Dr. Nafeez Ahmed is an international security journalist and academic.
Soaring costs of resource extraction require transition to post-industrial ‘circular economy’ to avoid collapse
A new landmark scientific report drawing on the work of the world’s leading mineral experts forecasts that industrial civilisation’s extraction of critical minerals and fossil fuel resources is reaching the limits of economic feasibility, and could lead to a collapse of key infrastructures unless new ways to manage resources are implemented.
The peer-reviewed study – the 33rd Report to the Club of Rome – is authored by Prof Ugo Bardi of the Department of Earth Sciences at the University of Florence, where he teaches physical chemistry. It includes specialist contributions from fifteen senior scientists and experts across the fields of geology, agriculture, energy, physics, economics, geography, transport, ecology, industrial ecology, and biology, among others.
The Club of Rome is a Swiss-based global think tank founded in 1968 consisting of current and former heads of state, UN bureaucrats, government officials, diplomats, scientists, economists and business leaders.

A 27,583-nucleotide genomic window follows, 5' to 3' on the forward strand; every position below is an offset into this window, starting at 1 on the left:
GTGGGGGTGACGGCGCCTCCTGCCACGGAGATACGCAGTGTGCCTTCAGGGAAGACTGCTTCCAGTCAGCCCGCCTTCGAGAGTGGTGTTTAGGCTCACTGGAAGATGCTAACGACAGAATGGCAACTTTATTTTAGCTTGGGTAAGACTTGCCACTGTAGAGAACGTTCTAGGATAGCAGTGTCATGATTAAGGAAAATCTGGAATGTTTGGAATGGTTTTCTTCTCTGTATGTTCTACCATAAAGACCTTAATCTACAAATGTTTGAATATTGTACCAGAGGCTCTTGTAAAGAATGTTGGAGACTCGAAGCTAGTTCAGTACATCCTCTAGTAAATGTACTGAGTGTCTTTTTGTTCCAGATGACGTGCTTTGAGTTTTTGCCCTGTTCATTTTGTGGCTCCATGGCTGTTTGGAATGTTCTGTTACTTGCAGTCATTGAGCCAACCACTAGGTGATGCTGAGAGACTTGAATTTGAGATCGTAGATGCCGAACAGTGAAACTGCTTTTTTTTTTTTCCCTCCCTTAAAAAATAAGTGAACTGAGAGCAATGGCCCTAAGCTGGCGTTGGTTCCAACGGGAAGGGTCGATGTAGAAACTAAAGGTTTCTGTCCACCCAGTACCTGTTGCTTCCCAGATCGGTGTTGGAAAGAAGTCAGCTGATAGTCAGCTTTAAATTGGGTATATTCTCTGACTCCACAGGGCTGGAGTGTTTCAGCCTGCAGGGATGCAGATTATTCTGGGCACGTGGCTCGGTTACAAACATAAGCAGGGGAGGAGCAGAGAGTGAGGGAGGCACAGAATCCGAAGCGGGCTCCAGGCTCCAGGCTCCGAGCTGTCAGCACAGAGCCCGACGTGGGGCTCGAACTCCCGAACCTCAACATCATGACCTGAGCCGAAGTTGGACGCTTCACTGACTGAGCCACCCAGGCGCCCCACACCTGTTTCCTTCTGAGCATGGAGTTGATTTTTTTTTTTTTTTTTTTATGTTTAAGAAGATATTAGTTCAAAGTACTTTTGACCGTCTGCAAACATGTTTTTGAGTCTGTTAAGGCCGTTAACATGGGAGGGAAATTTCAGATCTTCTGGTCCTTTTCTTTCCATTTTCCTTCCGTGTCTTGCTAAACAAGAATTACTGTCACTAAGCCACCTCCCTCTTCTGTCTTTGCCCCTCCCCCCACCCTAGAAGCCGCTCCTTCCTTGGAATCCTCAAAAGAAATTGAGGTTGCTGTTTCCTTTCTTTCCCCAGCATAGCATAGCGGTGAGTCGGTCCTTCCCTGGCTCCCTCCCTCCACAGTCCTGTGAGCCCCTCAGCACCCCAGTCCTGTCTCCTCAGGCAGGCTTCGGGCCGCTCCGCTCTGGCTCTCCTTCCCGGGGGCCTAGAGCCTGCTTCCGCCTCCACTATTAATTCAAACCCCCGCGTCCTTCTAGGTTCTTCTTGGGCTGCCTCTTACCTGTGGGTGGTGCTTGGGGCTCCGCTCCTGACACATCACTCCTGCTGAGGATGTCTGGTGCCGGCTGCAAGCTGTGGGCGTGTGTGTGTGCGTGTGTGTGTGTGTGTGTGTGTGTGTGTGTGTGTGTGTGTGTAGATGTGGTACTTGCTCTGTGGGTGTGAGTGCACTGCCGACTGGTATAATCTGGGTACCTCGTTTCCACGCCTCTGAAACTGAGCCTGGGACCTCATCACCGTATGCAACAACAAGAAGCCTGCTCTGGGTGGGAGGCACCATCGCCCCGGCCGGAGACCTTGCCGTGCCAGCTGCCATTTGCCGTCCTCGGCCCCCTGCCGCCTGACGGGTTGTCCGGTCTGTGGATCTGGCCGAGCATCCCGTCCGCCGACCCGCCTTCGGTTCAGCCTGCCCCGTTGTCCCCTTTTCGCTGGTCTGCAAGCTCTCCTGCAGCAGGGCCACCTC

Its latest report, to be released on 12th June, conducts a comprehensive overview of the history and evolution of mining, and argues that the increasing costs of mineral extraction due to pollution, waste, and depletion of low-cost sources will eventually make the present structure of industrial civilisation unsustainable.
Much of the report’s focus is on the concept of Energy Return on Energy Invested (EROEI), which measures the amount of energy needed to extract resources. While making clear that “we are not running out of any mineral,” the report finds that “extraction is becoming more and more difficult as the easy ores are depleted. More energy is needed to maintain past production rates, and even more is needed to increase them.” As a consequence, despite large quantities of remaining mineral reserves:
“The production of many mineral commodities appears to be on the verge of decline… we may be going through a century-long cycle that will lead to the disappearance of mining as we know it.”
The last decade has seen the world shift to more expensive and difficult to extract fossil fuel resources, in the form of unconventional forms of oil and gas, which have much lower levels of EROEI than conventional oil. Even with technological breakthroughs in fracking and associated drilling techniques, this trend is unlikely to reverse significantly.
A former senior executive in Australia’s oil, gas and coal industry, Ian Dunlop, describes in the report how fracking can rise production “rapidly to a peak, but it then declines rapidly, too, often by 80 to 95 percent over the first three years.” This means that often “several thousand wells” are needed for a single shale play to provide “a return on investment.”
For the rest of this article, click here: http://www.theguardian.com/environment/earth-insight/2014/jun/04/mineral-resource-fossil-fuel-depletion-terraform-earth-collapse-civilisation